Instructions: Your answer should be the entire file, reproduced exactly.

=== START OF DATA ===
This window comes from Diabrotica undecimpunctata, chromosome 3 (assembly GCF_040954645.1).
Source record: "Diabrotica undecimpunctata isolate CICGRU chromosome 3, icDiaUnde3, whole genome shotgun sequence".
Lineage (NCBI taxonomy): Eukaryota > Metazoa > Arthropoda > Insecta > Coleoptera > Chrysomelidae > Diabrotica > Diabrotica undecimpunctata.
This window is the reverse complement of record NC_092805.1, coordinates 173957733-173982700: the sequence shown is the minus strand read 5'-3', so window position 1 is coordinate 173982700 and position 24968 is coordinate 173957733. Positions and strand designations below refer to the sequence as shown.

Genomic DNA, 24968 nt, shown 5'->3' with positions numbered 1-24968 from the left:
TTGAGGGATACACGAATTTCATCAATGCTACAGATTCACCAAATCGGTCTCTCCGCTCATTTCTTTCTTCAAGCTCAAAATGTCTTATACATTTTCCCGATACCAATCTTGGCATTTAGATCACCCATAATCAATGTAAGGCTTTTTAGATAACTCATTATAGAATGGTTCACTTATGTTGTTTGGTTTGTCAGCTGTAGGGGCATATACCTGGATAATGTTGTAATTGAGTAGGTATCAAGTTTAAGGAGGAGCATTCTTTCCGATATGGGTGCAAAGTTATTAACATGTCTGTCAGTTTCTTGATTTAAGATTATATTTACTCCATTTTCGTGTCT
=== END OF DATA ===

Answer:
This window comes from Diabrotica undecimpunctata, chromosome 3 (assembly GCF_040954645.1).
Source record: "Diabrotica undecimpunctata isolate CICGRU chromosome 3, icDiaUnde3, whole genome shotgun sequence".
Lineage (NCBI taxonomy): Eukaryota > Metazoa > Arthropoda > Insecta > Coleoptera > Chrysomelidae > Diabrotica > Diabrotica undecimpunctata.
This window is the reverse complement of record NC_092805.1, coordinates 173957733-173982700: the sequence shown is the minus strand read 5'-3', so window position 1 is coordinate 173982700 and position 24968 is coordinate 173957733. Positions and strand designations below refer to the sequence as shown.

Genomic DNA, 24968 nt, shown 5'->3' with positions numbered 1-24968 from the left:
TTGAGGGATACACGAATTTCATCAATGCTACAGATTCACCAAATCGGTCTCTCCGCTCATTTCTTTCTTCAAGCTCAAAATGTCTTATACATTTTCCCGATACCAATCTTGGCATTTAGATCACCCATAATCAATGTAAGGCTTTTTAGATAACTCATTATAGAATGGTTCACTTATGTTGTTTGGTTTGTCAGCTGTAGGGGCATATACCTGGATAATGTTGTAATTGAGTAGGTATCAAGTTTAAGGAGGAGCATTCTTTCCGATATGGGTGCAAAGTTATTAACATGTCTGTCAGTTTCTTGATTTAAGATTATATTTACTCCATTTTCGTGTCT